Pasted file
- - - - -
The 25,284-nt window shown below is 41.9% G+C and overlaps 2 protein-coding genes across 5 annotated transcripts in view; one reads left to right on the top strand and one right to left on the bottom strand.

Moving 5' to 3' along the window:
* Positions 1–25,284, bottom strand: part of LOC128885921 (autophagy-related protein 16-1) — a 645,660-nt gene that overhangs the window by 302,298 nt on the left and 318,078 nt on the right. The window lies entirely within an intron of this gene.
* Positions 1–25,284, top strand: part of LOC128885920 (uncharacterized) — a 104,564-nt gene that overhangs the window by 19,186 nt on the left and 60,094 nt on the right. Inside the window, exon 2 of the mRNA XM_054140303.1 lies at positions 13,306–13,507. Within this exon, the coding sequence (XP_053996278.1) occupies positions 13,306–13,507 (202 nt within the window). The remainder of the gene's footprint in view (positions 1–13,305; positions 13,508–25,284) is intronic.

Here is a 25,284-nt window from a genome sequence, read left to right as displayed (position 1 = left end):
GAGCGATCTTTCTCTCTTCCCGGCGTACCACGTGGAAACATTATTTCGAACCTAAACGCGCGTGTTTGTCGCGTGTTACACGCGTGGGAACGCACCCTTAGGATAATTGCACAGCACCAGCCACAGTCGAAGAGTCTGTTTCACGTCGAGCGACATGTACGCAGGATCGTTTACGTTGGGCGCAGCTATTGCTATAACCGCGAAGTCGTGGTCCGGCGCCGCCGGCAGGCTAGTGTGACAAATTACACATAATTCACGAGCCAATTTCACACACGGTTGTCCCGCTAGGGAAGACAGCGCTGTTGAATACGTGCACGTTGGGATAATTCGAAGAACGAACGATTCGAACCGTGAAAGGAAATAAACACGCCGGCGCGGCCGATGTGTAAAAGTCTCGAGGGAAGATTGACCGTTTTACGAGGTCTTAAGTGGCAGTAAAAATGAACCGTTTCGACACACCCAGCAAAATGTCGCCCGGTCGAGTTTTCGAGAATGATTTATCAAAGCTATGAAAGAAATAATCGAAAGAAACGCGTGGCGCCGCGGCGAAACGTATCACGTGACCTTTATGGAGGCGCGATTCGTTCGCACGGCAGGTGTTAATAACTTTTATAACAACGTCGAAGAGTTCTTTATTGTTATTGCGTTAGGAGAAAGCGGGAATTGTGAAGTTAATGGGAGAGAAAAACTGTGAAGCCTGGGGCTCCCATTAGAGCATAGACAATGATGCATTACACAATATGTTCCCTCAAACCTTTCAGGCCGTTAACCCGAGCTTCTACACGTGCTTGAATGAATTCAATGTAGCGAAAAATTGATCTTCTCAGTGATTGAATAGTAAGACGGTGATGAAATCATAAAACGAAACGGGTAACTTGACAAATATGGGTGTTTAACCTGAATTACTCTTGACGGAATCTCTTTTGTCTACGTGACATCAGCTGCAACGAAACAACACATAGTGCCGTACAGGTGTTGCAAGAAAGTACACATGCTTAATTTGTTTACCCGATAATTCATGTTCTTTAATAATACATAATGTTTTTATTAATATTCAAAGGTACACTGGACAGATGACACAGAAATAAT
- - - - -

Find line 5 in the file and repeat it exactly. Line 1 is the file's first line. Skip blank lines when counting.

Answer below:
Here is a 25,284-nt window from a genome sequence, read left to right as displayed (position 1 = left end):